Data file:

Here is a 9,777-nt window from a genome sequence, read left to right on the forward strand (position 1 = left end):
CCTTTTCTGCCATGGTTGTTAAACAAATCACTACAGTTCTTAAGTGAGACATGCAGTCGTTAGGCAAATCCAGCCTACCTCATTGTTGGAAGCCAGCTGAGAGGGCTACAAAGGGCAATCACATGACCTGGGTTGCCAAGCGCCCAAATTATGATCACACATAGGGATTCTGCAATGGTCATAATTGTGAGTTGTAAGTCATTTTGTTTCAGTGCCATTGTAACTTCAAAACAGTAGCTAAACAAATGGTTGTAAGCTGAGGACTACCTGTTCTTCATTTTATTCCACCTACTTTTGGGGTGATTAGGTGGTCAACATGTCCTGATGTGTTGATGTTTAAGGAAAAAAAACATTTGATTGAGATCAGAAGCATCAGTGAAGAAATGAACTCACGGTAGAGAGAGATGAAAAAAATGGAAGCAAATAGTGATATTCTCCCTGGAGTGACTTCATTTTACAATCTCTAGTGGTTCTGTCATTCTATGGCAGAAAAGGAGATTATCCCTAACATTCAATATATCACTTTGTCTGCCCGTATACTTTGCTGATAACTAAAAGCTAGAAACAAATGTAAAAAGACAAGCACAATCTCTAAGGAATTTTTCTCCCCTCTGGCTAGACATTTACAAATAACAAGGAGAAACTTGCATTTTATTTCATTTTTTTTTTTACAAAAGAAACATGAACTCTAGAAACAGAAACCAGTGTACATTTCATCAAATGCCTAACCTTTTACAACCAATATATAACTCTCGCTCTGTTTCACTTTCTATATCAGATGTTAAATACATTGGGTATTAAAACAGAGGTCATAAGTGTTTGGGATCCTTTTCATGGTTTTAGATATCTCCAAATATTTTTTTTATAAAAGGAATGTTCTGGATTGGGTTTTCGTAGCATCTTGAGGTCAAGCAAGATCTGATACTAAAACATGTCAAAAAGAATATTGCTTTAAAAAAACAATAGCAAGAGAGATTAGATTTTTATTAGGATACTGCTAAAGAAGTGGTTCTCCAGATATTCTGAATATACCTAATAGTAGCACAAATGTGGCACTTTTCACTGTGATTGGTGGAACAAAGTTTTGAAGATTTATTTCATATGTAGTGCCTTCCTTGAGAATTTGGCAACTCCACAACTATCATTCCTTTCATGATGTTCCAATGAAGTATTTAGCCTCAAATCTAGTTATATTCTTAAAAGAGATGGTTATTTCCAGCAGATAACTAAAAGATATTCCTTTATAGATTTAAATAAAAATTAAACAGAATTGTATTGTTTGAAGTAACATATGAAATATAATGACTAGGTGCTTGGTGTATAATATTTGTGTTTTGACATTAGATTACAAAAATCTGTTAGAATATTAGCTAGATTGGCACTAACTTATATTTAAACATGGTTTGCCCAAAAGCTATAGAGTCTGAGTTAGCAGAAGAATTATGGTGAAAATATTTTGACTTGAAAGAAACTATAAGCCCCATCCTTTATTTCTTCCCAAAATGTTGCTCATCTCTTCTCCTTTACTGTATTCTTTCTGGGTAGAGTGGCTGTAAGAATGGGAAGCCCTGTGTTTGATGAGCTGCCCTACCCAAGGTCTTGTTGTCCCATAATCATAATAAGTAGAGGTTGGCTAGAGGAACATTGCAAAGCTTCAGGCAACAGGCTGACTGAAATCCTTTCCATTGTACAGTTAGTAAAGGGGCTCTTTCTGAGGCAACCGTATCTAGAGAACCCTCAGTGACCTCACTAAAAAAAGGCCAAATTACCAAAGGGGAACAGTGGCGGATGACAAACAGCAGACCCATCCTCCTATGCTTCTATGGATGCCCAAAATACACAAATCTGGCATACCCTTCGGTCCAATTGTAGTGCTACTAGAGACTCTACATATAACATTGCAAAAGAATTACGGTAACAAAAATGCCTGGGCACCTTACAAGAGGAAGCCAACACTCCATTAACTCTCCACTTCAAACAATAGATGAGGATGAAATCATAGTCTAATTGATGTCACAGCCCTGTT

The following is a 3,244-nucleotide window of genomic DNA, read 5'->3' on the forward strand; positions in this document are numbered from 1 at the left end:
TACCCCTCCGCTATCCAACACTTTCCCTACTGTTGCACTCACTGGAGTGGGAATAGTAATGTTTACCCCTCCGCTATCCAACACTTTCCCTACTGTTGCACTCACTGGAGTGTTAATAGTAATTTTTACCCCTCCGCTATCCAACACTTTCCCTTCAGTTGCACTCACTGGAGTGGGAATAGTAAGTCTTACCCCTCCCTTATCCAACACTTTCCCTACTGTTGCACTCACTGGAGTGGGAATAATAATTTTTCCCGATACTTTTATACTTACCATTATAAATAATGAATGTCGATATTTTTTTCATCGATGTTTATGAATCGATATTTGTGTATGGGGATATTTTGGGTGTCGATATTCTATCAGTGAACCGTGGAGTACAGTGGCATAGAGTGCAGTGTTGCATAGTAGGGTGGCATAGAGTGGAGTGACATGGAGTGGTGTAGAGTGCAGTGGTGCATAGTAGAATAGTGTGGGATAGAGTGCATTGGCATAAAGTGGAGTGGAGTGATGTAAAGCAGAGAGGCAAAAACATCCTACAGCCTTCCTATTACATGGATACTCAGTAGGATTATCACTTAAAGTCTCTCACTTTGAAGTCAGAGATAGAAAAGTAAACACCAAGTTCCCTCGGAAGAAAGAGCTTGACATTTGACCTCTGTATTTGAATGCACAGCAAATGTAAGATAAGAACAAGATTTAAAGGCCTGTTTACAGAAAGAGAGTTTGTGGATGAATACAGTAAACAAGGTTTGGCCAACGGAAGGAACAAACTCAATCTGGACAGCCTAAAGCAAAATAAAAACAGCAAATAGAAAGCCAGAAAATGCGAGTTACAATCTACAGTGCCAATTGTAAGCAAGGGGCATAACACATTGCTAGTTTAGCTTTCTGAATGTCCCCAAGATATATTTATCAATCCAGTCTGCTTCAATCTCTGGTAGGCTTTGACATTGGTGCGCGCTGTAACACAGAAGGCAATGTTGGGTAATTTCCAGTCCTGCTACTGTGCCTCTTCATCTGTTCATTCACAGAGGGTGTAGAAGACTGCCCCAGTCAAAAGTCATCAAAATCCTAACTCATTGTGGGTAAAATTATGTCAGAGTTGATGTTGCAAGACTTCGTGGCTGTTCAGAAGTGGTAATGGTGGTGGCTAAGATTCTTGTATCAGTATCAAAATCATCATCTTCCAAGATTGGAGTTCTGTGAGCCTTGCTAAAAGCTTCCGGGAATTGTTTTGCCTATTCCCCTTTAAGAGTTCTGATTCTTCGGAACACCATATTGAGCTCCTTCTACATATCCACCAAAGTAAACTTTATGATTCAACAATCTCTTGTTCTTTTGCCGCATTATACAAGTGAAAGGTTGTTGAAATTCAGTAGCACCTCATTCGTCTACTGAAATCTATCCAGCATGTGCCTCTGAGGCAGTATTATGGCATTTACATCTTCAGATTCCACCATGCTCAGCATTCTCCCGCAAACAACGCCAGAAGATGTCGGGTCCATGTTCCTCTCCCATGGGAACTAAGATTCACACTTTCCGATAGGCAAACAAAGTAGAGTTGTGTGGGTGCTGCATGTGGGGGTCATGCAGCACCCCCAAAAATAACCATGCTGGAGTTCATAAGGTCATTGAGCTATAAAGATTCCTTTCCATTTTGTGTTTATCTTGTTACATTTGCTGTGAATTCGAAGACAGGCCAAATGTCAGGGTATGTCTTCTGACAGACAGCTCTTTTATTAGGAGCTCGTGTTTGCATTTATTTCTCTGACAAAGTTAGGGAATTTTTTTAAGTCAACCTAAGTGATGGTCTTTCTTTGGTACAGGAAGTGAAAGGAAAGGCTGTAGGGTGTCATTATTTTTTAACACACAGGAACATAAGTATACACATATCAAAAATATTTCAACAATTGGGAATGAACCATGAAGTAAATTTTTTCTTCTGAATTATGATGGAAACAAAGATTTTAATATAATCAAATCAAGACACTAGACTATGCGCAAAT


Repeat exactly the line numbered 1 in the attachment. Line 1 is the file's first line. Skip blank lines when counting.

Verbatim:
Here is a 9,777-nt window from a genome sequence, read left to right on the forward strand (position 1 = left end):